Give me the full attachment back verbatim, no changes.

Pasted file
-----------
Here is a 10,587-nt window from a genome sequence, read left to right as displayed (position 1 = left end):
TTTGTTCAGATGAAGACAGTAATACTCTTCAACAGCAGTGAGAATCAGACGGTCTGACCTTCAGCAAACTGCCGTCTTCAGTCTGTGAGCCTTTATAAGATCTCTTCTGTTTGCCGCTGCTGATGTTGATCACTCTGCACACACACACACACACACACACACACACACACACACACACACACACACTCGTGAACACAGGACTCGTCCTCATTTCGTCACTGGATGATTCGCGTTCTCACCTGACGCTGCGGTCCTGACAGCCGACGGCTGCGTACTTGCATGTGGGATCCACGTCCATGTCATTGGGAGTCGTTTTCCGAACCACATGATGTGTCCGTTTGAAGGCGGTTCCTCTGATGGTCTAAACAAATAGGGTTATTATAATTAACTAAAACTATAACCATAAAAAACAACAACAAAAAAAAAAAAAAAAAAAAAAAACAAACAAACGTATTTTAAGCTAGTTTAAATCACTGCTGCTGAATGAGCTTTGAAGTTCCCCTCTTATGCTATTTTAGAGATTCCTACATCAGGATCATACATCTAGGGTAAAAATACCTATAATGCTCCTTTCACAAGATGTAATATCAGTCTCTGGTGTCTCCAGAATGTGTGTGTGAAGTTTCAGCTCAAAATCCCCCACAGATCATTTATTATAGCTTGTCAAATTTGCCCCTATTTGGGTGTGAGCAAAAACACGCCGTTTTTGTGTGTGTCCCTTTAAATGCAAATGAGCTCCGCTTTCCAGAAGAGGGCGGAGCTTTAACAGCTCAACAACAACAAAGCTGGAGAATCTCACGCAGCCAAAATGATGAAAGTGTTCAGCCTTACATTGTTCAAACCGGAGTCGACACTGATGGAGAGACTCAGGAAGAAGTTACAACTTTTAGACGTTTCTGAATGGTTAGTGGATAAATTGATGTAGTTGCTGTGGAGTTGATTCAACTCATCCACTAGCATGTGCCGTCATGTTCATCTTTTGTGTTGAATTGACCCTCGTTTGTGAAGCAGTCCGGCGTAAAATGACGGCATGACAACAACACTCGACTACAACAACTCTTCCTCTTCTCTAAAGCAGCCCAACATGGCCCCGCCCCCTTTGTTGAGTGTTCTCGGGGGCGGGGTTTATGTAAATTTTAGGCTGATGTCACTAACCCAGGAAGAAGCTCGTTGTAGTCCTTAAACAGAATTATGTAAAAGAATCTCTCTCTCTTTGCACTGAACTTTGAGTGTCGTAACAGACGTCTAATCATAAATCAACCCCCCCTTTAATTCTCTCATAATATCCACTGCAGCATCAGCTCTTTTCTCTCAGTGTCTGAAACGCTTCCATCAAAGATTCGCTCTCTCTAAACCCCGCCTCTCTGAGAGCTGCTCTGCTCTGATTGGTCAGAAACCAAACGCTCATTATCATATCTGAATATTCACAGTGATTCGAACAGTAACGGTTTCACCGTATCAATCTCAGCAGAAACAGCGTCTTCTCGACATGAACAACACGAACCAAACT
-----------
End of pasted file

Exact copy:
Here is a 10,587-nt window from a genome sequence, read left to right as displayed (position 1 = left end):
TTTGTTCAGATGAAGACAGTAATACTCTTCAACAGCAGTGAGAATCAGACGGTCTGACCTTCAGCAAACTGCCGTCTTCAGTCTGTGAGCCTTTATAAGATCTCTTCTGTTTGCCGCTGCTGATGTTGATCACTCTGCACACACACACACACACACACACACACACACACACACACACACACACACTCGTGAACACAGGACTCGTCCTCATTTCGTCACTGGATGATTCGCGTTCTCACCTGACGCTGCGGTCCTGACAGCCGACGGCTGCGTACTTGCATGTGGGATCCACGTCCATGTCATTGGGAGTCGTTTTCCGAACCACATGATGTGTCCGTTTGAAGGCGGTTCCTCTGATGGTCTAAACAAATAGGGTTATTATAATTAACTAAAACTATAACCATAAAAAACAACAACAAAAAAAAAAAAAAAAAAAAAAAACAAACAAACGTATTTTAAGCTAGTTTAAATCACTGCTGCTGAATGAGCTTTGAAGTTCCCCTCTTATGCTATTTTAGAGATTCCTACATCAGGATCATACATCTAGGGTAAAAATACCTATAATGCTCCTTTCACAAGATGTAATATCAGTCTCTGGTGTCTCCAGAATGTGTGTGTGAAGTTTCAGCTCAAAATCCCCCACAGATCATTTATTATAGCTTGTCAAATTTGCCCCTATTTGGGTGTGAGCAAAAACACGCCGTTTTTGTGTGTGTCCCTTTAAATGCAAATGAGCTCCGCTTTCCAGAAGAGGGCGGAGCTTTAACAGCTCAACAACAACAAAGCTGGAGAATCTCACGCAGCCAAAATGATGAAAGTGTTCAGCCTTACATTGTTCAAACCGGAGTCGACACTGATGGAGAGACTCAGGAAGAAGTTACAACTTTTAGACGTTTCTGAATGGTTAGTGGATAAATTGATGTAGTTGCTGTGGAGTTGATTCAACTCATCCACTAGCATGTGCCGTCATGTTCATCTTTTGTGTTGAATTGACCCTCGTTTGTGAAGCAGTCCGGCGTAAAATGACGGCATGACAACAACACTCGACTACAACAACTCTTCCTCTTCTCTAAAGCAGCCCAACATGGCCCCGCCCCCTTTGTTGAGTGTTCTCGGGGGCGGGGTTTATGTAAATTTTAGGCTGATGTCACTAACCCAGGAAGAAGCTCGTTGTAGTCCTTAAACAGAATTATGTAAAAGAATCTCTCTCTCTTTGCACTGAACTTTGAGTGTCGTAACAGACGTCTAATCATAAATCAACCCCCCCTTTAATTCTCTCATAATATCCACTGCAGCATCAGCTCTTTTCTCTCAGTGTCTGAAACGCTTCCATCAAAGATTCGCTCTCTCTAAACCCCGCCTCTCTGAGAGCTGCTCTGCTCTGATTGGTCAGAAACCAAACGCTCATTATCATATCTGAATATTCACAGTGATTCGAACAGTAACGGTTTCACCGTATCAATCTCAGCAGAAACAGCGTCTTCTCGACATGAACAACACGAACCAAACT